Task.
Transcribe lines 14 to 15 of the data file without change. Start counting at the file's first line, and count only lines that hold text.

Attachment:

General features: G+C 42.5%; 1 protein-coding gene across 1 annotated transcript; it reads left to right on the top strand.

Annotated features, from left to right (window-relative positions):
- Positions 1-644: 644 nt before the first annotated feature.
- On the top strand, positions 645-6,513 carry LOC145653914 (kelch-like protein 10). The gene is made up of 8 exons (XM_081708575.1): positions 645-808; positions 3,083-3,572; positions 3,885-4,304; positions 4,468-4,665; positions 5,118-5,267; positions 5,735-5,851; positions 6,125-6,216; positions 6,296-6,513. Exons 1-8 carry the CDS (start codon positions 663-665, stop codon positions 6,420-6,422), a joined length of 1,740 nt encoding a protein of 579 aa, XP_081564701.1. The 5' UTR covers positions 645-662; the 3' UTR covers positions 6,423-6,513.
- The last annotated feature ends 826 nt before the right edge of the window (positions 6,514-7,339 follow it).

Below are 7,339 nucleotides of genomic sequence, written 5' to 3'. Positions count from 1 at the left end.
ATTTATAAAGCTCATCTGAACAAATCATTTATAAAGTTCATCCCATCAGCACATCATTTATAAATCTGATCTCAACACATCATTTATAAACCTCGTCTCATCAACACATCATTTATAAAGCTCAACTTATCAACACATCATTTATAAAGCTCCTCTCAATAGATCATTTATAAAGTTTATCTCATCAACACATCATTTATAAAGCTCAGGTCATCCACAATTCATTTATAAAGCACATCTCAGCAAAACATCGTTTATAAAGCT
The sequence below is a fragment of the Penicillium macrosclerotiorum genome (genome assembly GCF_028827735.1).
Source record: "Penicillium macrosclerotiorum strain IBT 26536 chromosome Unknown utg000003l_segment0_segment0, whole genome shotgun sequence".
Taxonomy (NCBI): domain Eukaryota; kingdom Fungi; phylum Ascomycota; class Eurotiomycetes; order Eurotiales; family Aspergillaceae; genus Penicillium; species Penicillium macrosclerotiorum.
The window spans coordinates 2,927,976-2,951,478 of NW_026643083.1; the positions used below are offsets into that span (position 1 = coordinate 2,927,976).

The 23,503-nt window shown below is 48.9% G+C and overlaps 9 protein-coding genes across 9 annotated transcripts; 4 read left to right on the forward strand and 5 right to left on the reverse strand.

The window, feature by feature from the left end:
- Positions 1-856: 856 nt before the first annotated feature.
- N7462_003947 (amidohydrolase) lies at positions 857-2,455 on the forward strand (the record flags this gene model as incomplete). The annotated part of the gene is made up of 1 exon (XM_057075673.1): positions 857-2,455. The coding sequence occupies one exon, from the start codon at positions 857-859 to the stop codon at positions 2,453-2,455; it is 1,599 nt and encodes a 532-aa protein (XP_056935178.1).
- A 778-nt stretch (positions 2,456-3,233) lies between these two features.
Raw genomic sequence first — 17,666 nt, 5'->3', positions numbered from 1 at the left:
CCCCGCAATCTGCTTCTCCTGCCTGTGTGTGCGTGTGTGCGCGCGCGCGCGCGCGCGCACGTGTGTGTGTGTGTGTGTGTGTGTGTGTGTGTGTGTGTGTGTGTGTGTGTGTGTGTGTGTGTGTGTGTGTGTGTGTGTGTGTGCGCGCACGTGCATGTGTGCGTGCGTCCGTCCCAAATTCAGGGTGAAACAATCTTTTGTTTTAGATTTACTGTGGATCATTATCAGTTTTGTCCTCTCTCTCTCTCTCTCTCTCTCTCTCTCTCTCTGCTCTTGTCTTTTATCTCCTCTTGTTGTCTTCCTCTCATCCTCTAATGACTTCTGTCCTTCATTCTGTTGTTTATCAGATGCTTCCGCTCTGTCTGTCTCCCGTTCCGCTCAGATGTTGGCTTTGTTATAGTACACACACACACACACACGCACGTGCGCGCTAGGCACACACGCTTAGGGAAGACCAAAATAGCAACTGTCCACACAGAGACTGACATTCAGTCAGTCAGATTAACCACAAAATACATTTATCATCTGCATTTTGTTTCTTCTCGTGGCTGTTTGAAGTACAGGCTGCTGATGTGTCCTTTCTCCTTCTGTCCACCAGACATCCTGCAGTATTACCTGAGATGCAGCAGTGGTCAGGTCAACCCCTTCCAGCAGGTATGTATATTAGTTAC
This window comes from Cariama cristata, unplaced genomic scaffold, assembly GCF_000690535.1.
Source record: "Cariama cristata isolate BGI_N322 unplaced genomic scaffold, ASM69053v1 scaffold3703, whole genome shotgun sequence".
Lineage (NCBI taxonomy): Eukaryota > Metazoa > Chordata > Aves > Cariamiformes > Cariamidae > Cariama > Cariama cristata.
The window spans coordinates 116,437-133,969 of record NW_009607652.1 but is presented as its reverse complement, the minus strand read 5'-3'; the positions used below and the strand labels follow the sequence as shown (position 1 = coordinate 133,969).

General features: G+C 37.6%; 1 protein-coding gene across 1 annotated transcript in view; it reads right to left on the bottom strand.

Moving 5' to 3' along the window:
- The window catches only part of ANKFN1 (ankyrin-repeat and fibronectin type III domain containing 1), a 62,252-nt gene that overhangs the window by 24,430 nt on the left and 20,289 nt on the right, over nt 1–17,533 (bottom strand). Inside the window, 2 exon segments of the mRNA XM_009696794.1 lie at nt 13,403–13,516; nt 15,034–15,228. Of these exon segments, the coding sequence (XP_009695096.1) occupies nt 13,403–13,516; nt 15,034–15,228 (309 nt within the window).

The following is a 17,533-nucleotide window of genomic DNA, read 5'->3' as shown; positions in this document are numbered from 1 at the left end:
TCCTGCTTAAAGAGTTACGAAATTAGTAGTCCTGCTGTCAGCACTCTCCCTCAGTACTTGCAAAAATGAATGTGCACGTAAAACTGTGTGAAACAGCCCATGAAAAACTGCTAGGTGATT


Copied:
- Positions 1-856: 856 nt before the first annotated feature.
- N7462_003947 (amidohydrolase) lies at positions 857-2,455 on the forward strand (the record flags this gene model as incomplete). The annotated part of the gene is made up of 1 exon (XM_057075673.1): positions 857-2,455. The coding sequence occupies one exon, from the start codon at positions 857-859 to the stop codon at positions 2,453-2,455; it is 1,599 nt and encodes a 532-aa protein (XP_056935178.1).